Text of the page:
Michael Batson

Travel Writer

Vietnam

Cambodia

Other

Travelogue

Shake, Rattle and Roll - 26 July 2013

Wellington is one of the most earthquake-prone cities in one of the world’s most earthquake ridden countries, New Zealand. The city sits along a series of major fault lines where every day thousands of people live and work. On average, there is an earthquake every 30 seconds, most of them too small for people to detect. The “big one” locals tell you, is long overdue and could happen “any day”.New Zealand is scarred by geological forces. It sits on a geological fault line circling the Pacific Ocean, the so-called Ring of Fire. About 90 percent of the world’s earthquakes occur here and four out of every five of the world’s most powerful. The country’s Southern Alps, rising to almost 4,000 m at their highest point, mark the dividing line between the great Pacific Plate to the southeast pushing westward colliding with the northward-moving Indo-Australian Plate to the northwest. Today they keep rising higher due to tectonic pressure.Earthquakes are a regular feature of life in the Wellington. Its inhabitants are probably the most aware of this potential deadly natural phenomenon in the country. Locals tend to be nonplussed by the power of earthquakes.On Friday morning, 19 July 2013, the city was struck by the first of three big earthquakes all centred between 10km and 20km below the sea floor in nearby Cook Strait. Two more struck on Sunday. These were followed by hundreds of aftershocks felt up and down the country and out at sea.Wellington’s buildings are in the

Slow Road to the Fast City - Phnom Penh to Saigon - 31 May 2103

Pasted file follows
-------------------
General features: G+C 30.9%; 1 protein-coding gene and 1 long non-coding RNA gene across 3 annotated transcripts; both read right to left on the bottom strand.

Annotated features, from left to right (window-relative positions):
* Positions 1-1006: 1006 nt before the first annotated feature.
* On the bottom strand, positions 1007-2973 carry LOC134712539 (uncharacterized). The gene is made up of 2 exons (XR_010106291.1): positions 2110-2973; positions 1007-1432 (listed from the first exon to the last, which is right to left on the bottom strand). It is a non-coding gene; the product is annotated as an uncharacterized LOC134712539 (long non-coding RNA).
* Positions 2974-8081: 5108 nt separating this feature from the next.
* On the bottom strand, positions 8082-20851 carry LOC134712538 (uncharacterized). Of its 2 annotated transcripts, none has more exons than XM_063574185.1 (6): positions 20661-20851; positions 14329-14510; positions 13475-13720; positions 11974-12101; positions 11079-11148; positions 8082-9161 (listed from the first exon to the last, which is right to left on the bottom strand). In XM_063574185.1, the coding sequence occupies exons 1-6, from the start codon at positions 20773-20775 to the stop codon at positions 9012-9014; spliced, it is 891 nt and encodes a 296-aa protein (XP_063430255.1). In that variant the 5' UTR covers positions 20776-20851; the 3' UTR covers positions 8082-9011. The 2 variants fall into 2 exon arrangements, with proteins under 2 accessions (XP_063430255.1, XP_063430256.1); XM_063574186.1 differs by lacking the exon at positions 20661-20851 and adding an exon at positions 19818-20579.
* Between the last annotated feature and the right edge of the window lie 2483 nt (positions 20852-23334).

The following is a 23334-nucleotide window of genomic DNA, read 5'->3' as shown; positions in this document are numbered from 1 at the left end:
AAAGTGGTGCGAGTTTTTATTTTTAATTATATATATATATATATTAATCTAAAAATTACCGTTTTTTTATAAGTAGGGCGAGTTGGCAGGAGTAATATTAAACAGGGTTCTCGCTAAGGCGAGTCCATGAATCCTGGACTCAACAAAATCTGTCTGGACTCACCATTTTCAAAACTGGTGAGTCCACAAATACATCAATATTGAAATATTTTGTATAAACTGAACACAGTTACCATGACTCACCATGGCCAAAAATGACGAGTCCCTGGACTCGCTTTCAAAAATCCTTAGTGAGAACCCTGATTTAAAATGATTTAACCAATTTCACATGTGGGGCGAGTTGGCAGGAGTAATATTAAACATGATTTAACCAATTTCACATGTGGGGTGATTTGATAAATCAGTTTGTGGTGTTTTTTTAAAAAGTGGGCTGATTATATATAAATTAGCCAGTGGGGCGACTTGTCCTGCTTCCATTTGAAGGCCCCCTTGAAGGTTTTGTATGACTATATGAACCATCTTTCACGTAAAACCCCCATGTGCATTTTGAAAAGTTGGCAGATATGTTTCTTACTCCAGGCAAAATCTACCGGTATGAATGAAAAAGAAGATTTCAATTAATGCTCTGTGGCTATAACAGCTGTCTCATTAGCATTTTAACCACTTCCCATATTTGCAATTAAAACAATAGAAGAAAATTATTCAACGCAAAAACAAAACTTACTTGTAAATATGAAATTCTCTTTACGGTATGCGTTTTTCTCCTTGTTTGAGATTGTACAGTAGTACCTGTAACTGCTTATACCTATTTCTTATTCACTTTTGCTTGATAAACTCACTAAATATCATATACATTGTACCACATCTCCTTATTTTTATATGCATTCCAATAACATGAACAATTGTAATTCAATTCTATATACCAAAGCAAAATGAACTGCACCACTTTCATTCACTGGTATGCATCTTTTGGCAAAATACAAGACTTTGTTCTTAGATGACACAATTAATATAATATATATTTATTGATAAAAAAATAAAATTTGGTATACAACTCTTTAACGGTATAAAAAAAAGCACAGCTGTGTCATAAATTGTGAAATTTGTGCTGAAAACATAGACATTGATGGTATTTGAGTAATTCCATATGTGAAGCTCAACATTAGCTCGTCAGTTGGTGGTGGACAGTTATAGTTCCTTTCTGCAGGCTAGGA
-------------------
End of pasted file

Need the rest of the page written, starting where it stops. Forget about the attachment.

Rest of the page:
The road from Phnom Penh was narrow, uneven and the much promised leg room for passengers only held true if you were Cambodian.  Traffic was slow, often reaching a near crawl behind agricultural machinery towing trailers packed with passengers or avoiding bicycles or overloaded motos, all competing for too little space offered on National Route

Landmines, Temples and Crocodiles - Siem Reap - 30 April 2013

The town itself stretches north to south along the Siem Reap River and east to west along National Route Six.  Siem Reap literally means “Siam Vanquished” and was the administrative and spiritual centre of the bloodthirsty Khmer Empire, which rivaled the Roman in size before it somewhat mysteriously crumbled.  Siem Reap has been receiving

Hua Lamphong and the Siam Railway - 30 March 2013

In the Pathum Wan District near the geographic centre of Bangkok sits Hua Lamphong, the city’s premier train station. Officially, it’s known as the Bangkok Railway Station, but nearly everyone calls it Hua Lamphong or “Who Lam Pong” depending on your pronunciation.  Hua Lamphong was once the grand old lady of the Siam Railway. These days it’s

The Tinat Restaurant - Phnom Penh - 28 February 2013

On the corner of Streets 154 and 51 is one of the best value diners in Phnom Penh, the Tinat Restaurant. The Tinat isn’t included in any guidebook, a blessing in disguise, and the hard working Khmer-Chinese owners do nicely anyway, thanks very much.It’s not on any list of places you want to be, there are no Michelin chefs, no fancy décor, and

Farewell to the King - 01 February 2013

In Phnom Penh on 4 February 2013, the final chapter in the life of one of Asia’s most extraordinary characters will be played out – the cremation of the former King of Cambodia, Norodom Sihanouk. The fact that the King Father as he is known, has been dead for three months is just another facet of a long, fascinating and at times, controversial

Some Like It Hot - On Samui Time - 05 January 2013

From the air under the tropical sun Ko Samui looks like a green jewel, an emerald bordered with a white sandy fringe and palm trees surrounded by light blue water. It doesn’t look too bad from the sea either. However you arrive, you’ll soon settle into the easy pace of island life.Officially, there are seasons in the Gulf of Thailand

Rub a Dub Markets - 02 December 2012

One of the most easily identifiable landmarks in Cambodia’s capital, Phnom Penh, is the New Market or Psar Thom Thmey or simply Psar Thmey. Psar is market and Thom in Khmer means big or grand, so it’s the "New Grand Market". The market sits one block east of one of Phnom Penh’s main thoroughfares, Monivong Boulevard, towards the river occupying